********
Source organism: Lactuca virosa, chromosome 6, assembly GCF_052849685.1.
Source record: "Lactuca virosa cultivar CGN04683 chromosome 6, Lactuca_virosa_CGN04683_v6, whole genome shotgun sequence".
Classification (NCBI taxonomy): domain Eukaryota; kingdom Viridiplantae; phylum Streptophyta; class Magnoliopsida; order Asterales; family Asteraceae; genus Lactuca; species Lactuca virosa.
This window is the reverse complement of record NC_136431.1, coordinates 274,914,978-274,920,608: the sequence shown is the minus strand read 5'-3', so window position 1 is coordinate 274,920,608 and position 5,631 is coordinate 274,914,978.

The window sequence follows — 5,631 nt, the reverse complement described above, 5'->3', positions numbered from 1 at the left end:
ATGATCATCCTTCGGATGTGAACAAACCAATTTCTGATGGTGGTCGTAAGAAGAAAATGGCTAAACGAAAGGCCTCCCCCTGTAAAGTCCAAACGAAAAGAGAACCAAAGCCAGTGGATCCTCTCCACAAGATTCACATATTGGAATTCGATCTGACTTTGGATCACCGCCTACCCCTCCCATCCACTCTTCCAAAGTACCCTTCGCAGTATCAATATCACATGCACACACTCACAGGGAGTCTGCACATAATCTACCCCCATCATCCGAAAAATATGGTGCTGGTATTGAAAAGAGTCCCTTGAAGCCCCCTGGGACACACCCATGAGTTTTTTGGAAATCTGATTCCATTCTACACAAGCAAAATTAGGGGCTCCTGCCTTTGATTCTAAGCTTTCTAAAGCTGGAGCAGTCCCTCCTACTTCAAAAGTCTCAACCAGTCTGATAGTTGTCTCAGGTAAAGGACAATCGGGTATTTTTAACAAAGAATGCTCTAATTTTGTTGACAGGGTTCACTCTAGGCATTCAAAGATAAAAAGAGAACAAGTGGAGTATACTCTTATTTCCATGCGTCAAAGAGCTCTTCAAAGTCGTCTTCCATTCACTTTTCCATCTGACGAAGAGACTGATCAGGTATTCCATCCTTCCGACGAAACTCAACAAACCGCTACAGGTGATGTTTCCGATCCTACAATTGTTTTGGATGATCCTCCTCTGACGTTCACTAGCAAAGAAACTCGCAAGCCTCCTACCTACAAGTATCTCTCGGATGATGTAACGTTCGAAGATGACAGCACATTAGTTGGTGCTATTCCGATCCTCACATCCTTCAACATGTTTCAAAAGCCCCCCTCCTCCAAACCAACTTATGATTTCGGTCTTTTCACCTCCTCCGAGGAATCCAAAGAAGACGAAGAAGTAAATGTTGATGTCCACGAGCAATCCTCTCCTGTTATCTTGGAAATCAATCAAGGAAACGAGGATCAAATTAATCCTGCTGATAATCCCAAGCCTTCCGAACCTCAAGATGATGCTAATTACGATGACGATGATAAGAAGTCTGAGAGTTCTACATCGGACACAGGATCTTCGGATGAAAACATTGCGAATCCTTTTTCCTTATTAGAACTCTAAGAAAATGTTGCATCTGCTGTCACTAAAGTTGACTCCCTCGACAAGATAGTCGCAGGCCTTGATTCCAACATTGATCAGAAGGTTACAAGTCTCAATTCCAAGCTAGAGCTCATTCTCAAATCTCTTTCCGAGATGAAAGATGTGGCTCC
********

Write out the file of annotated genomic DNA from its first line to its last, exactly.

Source organism: Lactuca virosa, chromosome 6, assembly GCF_052849685.1.
Source record: "Lactuca virosa cultivar CGN04683 chromosome 6, Lactuca_virosa_CGN04683_v6, whole genome shotgun sequence".
Classification (NCBI taxonomy): domain Eukaryota; kingdom Viridiplantae; phylum Streptophyta; class Magnoliopsida; order Asterales; family Asteraceae; genus Lactuca; species Lactuca virosa.
This window is the reverse complement of record NC_136431.1, coordinates 274,914,978-274,920,608: the sequence shown is the minus strand read 5'-3', so window position 1 is coordinate 274,920,608 and position 5,631 is coordinate 274,914,978.

The window sequence follows — 5,631 nt, the reverse complement described above, 5'->3', positions numbered from 1 at the left end:
ATGATCATCCTTCGGATGTGAACAAACCAATTTCTGATGGTGGTCGTAAGAAGAAAATGGCTAAACGAAAGGCCTCCCCCTGTAAAGTCCAAACGAAAAGAGAACCAAAGCCAGTGGATCCTCTCCACAAGATTCACATATTGGAATTCGATCTGACTTTGGATCACCGCCTACCCCTCCCATCCACTCTTCCAAAGTACCCTTCGCAGTATCAATATCACATGCACACACTCACAGGGAGTCTGCACATAATCTACCCCCATCATCCGAAAAATATGGTGCTGGTATTGAAAAGAGTCCCTTGAAGCCCCCTGGGACACACCCATGAGTTTTTTGGAAATCTGATTCCATTCTACACAAGCAAAATTAGGGGCTCCTGCCTTTGATTCTAAGCTTTCTAAAGCTGGAGCAGTCCCTCCTACTTCAAAAGTCTCAACCAGTCTGATAGTTGTCTCAGGTAAAGGACAATCGGGTATTTTTAACAAAGAATGCTCTAATTTTGTTGACAGGGTTCACTCTAGGCATTCAAAGATAAAAAGAGAACAAGTGGAGTATACTCTTATTTCCATGCGTCAAAGAGCTCTTCAAAGTCGTCTTCCATTCACTTTTCCATCTGACGAAGAGACTGATCAGGTATTCCATCCTTCCGACGAAACTCAACAAACCGCTACAGGTGATGTTTCCGATCCTACAATTGTTTTGGATGATCCTCCTCTGACGTTCACTAGCAAAGAAACTCGCAAGCCTCCTACCTACAAGTATCTCTCGGATGATGTAACGTTCGAAGATGACAGCACATTAGTTGGTGCTATTCCGATCCTCACATCCTTCAACATGTTTCAAAAGCCCCCCTCCTCCAAACCAACTTATGATTTCGGTCTTTTCACCTCCTCCGAGGAATCCAAAGAAGACGAAGAAGTAAATGTTGATGTCCACGAGCAATCCTCTCCTGTTATCTTGGAAATCAATCAAGGAAACGAGGATCAAATTAATCCTGCTGATAATCCCAAGCCTTCCGAACCTCAAGATGATGCTAATTACGATGACGATGATAAGAAGTCTGAGAGTTCTACATCGGACACAGGATCTTCGGATGAAAACATTGCGAATCCTTTTTCCTTATTAGAACTCTAAGAAAATGTTGCATCTGCTGTCACTAAAGTTGACTCCCTCGACAAGATAGTCGCAGGCCTTGATTCCAACATTGATCAGAAGGTTACAAGTCTCAATTCCAAGCTAGAGCTCATTCTCAAATCTCTTTCCGAGATGAAAGATGTGGCTCC